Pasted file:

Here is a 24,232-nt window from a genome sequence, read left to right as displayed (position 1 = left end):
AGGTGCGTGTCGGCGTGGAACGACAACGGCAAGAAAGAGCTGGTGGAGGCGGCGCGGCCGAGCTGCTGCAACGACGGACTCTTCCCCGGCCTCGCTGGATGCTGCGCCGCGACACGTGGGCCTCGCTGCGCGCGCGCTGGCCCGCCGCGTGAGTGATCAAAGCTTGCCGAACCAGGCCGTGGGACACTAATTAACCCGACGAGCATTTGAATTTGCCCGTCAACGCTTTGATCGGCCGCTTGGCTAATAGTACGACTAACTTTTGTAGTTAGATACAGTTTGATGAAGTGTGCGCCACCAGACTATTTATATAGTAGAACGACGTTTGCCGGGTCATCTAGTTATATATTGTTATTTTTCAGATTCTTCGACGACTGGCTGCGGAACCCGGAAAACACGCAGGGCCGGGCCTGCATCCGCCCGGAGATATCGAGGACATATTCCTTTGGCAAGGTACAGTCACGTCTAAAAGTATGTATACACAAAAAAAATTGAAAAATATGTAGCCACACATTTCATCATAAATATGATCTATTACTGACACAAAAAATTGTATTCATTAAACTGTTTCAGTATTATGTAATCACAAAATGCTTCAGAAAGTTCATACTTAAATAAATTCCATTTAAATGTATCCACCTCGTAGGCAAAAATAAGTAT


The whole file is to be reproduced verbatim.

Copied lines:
Here is a 24,232-nt window from a genome sequence, read left to right as displayed (position 1 = left end):
AGGTGCGTGTCGGCGTGGAACGACAACGGCAAGAAAGAGCTGGTGGAGGCGGCGCGGCCGAGCTGCTGCAACGACGGACTCTTCCCCGGCCTCGCTGGATGCTGCGCCGCGACACGTGGGCCTCGCTGCGCGCGCGCTGGCCCGCCGCGTGAGTGATCAAAGCTTGCCGAACCAGGCCGTGGGACACTAATTAACCCGACGAGCATTTGAATTTGCCCGTCAACGCTTTGATCGGCCGCTTGGCTAATAGTACGACTAACTTTTGTAGTTAGATACAGTTTGATGAAGTGTGCGCCACCAGACTATTTATATAGTAGAACGACGTTTGCCGGGTCATCTAGTTATATATTGTTATTTTTCAGATTCTTCGACGACTGGCTGCGGAACCCGGAAAACACGCAGGGCCGGGCCTGCATCCGCCCGGAGATATCGAGGACATATTCCTTTGGCAAGGTACAGTCACGTCTAAAAGTATGTATACACAAAAAAAATTGAAAAATATGTAGCCACACATTTCATCATAAATATGATCTATTACTGACACAAAAAATTGTATTCATTAAACTGTTTCAGTATTATGTAATCACAAAATGCTTCAGAAAGTTCATACTTAAATAAATTCCATTTAAATGTATCCACCTCGTAGGCAAAAATAAGTAT